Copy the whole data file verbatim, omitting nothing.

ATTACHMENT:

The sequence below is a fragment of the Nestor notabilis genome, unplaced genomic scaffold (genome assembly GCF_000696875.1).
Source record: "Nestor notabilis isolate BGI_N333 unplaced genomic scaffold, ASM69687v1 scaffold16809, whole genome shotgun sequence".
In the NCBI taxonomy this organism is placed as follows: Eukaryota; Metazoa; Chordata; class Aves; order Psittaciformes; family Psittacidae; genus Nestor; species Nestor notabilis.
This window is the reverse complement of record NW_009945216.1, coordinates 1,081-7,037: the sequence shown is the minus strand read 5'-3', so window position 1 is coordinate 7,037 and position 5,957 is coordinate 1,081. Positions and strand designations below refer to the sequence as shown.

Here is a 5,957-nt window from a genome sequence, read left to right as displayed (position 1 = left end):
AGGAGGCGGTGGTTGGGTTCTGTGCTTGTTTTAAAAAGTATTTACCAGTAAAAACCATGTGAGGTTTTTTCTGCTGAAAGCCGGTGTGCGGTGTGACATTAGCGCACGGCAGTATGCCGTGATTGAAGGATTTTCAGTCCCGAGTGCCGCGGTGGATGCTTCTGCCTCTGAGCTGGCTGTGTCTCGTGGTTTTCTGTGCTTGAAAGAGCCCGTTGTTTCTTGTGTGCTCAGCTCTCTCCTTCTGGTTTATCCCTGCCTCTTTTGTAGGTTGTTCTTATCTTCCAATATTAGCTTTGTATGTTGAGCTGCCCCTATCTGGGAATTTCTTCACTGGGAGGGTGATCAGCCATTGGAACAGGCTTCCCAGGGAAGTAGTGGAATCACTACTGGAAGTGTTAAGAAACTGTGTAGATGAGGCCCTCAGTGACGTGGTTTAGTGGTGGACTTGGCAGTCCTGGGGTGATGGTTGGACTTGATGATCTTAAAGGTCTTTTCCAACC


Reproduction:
The sequence below is a fragment of the Nestor notabilis genome, unplaced genomic scaffold (genome assembly GCF_000696875.1).
Source record: "Nestor notabilis isolate BGI_N333 unplaced genomic scaffold, ASM69687v1 scaffold16809, whole genome shotgun sequence".
In the NCBI taxonomy this organism is placed as follows: Eukaryota; Metazoa; Chordata; class Aves; order Psittaciformes; family Psittacidae; genus Nestor; species Nestor notabilis.
This window is the reverse complement of record NW_009945216.1, coordinates 1,081-7,037: the sequence shown is the minus strand read 5'-3', so window position 1 is coordinate 7,037 and position 5,957 is coordinate 1,081. Positions and strand designations below refer to the sequence as shown.

Here is a 5,957-nt window from a genome sequence, read left to right as displayed (position 1 = left end):
AGGAGGCGGTGGTTGGGTTCTGTGCTTGTTTTAAAAAGTATTTACCAGTAAAAACCATGTGAGGTTTTTTCTGCTGAAAGCCGGTGTGCGGTGTGACATTAGCGCACGGCAGTATGCCGTGATTGAAGGATTTTCAGTCCCGAGTGCCGCGGTGGATGCTTCTGCCTCTGAGCTGGCTGTGTCTCGTGGTTTTCTGTGCTTGAAAGAGCCCGTTGTTTCTTGTGTGCTCAGCTCTCTCCTTCTGGTTTATCCCTGCCTCTTTTGTAGGTTGTTCTTATCTTCCAATATTAGCTTTGTATGTTGAGCTGCCCCTATCTGGGAATTTCTTCACTGGGAGGGTGATCAGCCATTGGAACAGGCTTCCCAGGGAAGTAGTGGAATCACTACTGGAAGTGTTAAGAAACTGTGTAGATGAGGCCCTCAGTGACGTGGTTTAGTGGTGGACTTGGCAGTCCTGGGGTGATGGTTGGACTTGATGATCTTAAAGGTCTTTTCCAACC